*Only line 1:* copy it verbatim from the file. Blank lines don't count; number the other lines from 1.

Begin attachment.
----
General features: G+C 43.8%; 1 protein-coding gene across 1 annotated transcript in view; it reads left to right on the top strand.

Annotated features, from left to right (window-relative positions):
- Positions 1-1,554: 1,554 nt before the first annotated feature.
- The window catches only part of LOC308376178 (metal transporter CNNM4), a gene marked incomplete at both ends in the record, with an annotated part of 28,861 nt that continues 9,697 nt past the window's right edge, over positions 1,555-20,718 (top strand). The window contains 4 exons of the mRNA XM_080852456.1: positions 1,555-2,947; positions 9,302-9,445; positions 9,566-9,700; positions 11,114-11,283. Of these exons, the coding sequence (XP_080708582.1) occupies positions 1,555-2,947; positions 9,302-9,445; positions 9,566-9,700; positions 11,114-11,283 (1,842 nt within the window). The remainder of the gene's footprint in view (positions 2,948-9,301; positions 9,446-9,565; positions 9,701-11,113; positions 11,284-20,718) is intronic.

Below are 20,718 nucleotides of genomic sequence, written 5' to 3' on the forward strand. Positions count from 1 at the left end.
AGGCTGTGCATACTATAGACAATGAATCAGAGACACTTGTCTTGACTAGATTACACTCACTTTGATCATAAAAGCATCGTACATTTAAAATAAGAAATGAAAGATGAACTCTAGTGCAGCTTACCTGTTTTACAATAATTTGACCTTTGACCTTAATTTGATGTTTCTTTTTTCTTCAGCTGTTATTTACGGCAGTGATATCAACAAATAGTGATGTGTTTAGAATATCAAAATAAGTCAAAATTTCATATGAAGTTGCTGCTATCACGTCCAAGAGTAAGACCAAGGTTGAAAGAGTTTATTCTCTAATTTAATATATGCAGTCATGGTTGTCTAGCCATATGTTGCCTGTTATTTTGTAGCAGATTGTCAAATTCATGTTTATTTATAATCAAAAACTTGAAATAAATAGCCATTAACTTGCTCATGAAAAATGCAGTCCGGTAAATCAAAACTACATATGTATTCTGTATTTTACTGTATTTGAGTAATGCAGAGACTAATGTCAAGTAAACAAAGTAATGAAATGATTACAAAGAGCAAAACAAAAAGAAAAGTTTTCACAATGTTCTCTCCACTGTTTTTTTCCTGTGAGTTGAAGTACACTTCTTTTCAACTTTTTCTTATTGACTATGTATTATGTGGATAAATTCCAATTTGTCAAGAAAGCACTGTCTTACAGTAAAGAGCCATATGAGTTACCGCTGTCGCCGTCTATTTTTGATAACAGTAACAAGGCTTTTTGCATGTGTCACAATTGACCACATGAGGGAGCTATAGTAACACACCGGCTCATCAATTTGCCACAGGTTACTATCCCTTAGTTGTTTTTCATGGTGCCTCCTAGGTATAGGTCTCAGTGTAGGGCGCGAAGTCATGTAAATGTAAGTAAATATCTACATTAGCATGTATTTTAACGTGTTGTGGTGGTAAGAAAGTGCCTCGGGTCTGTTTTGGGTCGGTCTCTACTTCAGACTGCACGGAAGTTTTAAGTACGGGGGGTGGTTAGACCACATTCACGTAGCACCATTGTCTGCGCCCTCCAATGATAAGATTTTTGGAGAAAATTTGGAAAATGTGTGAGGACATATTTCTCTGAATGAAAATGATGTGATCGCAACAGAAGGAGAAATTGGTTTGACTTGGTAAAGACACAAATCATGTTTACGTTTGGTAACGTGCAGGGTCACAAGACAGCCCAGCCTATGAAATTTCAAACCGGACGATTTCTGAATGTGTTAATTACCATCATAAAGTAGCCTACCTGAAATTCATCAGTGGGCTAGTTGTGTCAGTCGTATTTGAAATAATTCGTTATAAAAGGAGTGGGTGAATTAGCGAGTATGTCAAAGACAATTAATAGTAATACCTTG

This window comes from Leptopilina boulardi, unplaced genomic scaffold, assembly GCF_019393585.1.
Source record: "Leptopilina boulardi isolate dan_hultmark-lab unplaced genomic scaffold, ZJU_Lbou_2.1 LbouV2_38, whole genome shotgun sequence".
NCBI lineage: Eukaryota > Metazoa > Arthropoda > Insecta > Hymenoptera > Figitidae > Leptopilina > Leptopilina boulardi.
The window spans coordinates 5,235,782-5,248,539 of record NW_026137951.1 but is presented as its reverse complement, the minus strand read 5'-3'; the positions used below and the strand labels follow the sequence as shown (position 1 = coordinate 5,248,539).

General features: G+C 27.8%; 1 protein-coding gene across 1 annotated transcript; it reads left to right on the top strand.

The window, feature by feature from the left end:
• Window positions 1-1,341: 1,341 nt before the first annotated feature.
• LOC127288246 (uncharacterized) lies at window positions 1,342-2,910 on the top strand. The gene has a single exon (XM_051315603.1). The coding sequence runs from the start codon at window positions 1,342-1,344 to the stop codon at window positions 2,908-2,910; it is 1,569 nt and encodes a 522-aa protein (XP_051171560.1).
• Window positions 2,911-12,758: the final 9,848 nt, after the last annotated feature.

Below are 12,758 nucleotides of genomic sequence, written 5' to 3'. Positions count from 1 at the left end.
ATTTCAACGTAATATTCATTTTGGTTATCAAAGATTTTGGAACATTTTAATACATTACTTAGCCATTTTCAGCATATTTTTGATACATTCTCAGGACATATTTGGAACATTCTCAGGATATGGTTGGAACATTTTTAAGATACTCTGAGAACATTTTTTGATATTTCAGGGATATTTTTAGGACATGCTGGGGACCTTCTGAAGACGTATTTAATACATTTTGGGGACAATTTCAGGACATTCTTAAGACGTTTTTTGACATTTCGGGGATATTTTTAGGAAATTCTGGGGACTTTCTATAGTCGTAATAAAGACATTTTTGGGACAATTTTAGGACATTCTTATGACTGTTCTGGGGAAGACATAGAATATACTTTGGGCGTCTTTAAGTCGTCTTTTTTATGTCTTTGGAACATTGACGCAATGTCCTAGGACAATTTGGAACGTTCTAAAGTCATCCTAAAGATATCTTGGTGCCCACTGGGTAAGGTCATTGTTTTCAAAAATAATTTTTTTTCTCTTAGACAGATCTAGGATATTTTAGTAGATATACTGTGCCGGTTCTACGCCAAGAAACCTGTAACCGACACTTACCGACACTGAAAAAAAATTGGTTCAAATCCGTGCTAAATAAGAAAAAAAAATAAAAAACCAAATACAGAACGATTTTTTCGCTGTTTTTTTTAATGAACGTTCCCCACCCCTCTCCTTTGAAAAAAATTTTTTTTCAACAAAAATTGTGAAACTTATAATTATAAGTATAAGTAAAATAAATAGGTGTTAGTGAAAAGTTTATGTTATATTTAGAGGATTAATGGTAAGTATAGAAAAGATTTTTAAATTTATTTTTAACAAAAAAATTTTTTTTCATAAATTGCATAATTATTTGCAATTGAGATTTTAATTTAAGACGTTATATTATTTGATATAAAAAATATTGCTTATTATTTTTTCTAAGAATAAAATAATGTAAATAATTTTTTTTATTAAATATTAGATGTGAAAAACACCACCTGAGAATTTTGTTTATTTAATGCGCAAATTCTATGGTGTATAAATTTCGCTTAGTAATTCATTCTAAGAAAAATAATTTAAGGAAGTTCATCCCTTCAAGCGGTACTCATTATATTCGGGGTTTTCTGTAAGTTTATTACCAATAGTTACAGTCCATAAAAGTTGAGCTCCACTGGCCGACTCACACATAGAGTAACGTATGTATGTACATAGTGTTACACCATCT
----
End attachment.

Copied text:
General features: G+C 43.8%; 1 protein-coding gene across 1 annotated transcript in view; it reads left to right on the top strand.